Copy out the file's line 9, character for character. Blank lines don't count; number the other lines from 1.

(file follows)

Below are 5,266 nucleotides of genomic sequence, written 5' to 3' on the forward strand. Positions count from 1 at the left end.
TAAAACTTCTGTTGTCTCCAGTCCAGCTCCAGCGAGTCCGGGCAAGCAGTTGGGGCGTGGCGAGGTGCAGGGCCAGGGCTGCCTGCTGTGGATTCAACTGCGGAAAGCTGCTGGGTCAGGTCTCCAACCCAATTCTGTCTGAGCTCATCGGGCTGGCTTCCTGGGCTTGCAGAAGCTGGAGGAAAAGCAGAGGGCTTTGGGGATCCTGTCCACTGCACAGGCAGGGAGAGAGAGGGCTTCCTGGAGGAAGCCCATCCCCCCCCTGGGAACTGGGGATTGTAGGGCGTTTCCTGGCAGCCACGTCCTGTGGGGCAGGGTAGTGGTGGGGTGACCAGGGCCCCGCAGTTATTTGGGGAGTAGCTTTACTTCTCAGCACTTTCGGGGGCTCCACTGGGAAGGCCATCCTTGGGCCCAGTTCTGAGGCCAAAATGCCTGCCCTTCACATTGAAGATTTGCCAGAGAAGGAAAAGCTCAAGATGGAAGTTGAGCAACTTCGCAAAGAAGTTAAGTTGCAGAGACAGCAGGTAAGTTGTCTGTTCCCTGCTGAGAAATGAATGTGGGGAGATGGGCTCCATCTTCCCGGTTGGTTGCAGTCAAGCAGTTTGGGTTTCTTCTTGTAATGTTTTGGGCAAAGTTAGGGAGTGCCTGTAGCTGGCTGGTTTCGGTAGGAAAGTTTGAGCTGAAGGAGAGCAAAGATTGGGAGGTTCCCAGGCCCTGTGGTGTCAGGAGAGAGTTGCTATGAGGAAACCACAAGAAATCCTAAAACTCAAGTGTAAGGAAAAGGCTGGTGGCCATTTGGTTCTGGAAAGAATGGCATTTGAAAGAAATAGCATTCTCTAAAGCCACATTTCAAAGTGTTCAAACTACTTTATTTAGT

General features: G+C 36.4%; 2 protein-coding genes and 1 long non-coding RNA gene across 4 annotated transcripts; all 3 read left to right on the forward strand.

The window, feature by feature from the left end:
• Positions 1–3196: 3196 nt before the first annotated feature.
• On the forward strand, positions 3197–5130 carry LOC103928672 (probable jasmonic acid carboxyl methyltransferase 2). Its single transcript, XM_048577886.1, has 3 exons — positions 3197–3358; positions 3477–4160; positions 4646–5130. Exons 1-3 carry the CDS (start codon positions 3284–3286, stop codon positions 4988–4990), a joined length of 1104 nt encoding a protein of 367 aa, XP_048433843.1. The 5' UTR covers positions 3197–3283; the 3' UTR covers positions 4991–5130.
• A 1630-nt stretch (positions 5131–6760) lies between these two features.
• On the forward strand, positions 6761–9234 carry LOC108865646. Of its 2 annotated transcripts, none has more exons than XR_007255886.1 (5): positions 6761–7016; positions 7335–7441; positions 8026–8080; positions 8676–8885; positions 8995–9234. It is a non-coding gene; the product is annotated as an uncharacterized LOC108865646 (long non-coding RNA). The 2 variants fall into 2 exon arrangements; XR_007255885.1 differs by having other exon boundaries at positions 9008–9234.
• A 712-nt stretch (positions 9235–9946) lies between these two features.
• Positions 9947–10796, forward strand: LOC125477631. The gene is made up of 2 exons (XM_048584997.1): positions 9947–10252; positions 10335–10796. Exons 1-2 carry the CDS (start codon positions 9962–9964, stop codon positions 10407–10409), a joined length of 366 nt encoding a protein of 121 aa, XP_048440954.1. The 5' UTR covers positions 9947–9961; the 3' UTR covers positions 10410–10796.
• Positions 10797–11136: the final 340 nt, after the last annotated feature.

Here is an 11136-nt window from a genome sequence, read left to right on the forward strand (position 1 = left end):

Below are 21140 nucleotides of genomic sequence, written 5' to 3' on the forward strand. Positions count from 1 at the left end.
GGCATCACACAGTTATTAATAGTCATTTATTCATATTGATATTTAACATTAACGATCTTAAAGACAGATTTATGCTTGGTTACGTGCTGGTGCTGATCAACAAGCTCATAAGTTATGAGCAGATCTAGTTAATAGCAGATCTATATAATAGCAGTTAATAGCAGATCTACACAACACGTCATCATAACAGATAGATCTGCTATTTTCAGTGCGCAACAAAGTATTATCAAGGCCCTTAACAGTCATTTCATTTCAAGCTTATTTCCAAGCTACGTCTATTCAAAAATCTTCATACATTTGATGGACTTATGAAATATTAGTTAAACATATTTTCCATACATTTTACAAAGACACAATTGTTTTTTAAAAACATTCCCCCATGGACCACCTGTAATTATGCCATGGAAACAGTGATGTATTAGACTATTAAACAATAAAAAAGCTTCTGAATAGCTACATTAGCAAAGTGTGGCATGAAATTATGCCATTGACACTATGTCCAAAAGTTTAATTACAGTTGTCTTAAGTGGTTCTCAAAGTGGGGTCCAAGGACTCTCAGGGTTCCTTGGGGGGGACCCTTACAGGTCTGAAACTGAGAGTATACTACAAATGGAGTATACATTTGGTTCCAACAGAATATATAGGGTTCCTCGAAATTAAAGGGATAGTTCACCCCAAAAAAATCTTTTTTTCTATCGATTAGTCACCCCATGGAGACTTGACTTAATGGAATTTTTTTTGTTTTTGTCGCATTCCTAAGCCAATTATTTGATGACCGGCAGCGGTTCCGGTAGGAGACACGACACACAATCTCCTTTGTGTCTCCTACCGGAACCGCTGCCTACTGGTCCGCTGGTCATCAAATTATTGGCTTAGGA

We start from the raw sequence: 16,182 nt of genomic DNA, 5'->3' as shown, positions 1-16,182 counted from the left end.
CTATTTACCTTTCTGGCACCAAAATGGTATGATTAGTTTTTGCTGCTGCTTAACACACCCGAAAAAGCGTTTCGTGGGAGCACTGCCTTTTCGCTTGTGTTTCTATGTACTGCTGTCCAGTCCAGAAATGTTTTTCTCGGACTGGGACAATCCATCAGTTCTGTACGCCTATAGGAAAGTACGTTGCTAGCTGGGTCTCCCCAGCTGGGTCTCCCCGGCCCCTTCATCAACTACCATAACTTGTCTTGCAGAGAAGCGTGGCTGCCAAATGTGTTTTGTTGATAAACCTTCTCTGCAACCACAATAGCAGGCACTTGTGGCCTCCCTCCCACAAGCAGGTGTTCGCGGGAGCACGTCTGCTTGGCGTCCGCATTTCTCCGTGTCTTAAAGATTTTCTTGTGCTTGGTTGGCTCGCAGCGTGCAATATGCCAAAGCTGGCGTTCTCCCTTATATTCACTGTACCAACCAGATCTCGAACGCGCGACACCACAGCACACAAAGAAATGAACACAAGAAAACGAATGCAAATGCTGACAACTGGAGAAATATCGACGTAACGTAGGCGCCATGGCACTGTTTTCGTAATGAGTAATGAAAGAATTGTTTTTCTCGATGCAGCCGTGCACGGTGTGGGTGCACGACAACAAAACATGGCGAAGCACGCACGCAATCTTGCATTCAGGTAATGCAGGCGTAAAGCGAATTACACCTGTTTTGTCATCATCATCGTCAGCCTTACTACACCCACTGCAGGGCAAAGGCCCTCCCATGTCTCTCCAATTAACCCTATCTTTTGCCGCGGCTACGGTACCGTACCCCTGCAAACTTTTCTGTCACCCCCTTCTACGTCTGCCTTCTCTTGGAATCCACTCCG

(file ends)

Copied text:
• A 712-nt stretch (positions 9235–9946) lies between these two features.